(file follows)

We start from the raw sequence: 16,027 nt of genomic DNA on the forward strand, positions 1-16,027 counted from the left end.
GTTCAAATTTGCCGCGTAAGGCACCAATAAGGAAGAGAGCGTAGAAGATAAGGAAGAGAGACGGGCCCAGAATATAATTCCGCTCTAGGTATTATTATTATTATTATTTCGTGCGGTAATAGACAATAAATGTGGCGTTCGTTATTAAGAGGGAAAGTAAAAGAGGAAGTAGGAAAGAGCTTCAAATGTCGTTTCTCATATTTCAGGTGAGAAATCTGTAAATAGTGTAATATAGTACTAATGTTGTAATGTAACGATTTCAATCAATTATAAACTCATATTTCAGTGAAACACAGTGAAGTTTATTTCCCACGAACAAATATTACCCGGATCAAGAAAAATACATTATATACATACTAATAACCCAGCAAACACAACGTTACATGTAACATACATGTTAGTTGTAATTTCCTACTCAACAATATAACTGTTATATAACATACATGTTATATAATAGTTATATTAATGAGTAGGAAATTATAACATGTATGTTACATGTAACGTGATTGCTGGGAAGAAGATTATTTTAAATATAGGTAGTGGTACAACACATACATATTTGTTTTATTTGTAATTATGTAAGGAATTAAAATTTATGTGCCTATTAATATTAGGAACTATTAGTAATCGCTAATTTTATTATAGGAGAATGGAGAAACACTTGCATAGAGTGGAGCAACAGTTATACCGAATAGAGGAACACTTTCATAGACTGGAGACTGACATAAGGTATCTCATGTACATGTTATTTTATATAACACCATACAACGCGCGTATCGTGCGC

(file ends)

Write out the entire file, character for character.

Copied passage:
We start from the raw sequence: 16,027 nt of genomic DNA on the forward strand, positions 1-16,027 counted from the left end.
GTTCAAATTTGCCGCGTAAGGCACCAATAAGGAAGAGAGCGTAGAAGATAAGGAAGAGAGACGGGCCCAGAATATAATTCCGCTCTAGGTATTATTATTATTATTATTTCGTGCGGTAATAGACAATAAATGTGGCGTTCGTTATTAAGAGGGAAAGTAAAAGAGGAAGTAGGAAAGAGCTTCAAATGTCGTTTCTCATATTTCAGGTGAGAAATCTGTAAATAGTGTAATATAGTACTAATGTTGTAATGTAACGATTTCAATCAATTATAAACTCATATTTCAGTGAAACACAGTGAAGTTTATTTCCCACGAACAAATATTACCCGGATCAAGAAAAATACATTATATACATACTAATAACCCAGCAAACACAACGTTACATGTAACATACATGTTAGTTGTAATTTCCTACTCAACAATATAACTGTTATATAACATACATGTTATATAATAGTTATATTAATGAGTAGGAAATTATAACATGTATGTTACATGTAACGTGATTGCTGGGAAGAAGATTATTTTAAATATAGGTAGTGGTACAACACATACATATTTGTTTTATTTGTAATTATGTAAGGAATTAAAATTTATGTGCCTATTAATATTAGGAACTATTAGTAATCGCTAATTTTATTATAGGAGAATGGAGAAACACTTGCATAGAGTGGAGCAACAGTTATACCGAATAGAGGAACACTTTCATAGACTGGAGACTGACATAAGGTATCTCATGTACATGTTATTTTATATAACACCATACAACGCGCGTATCGTGCGC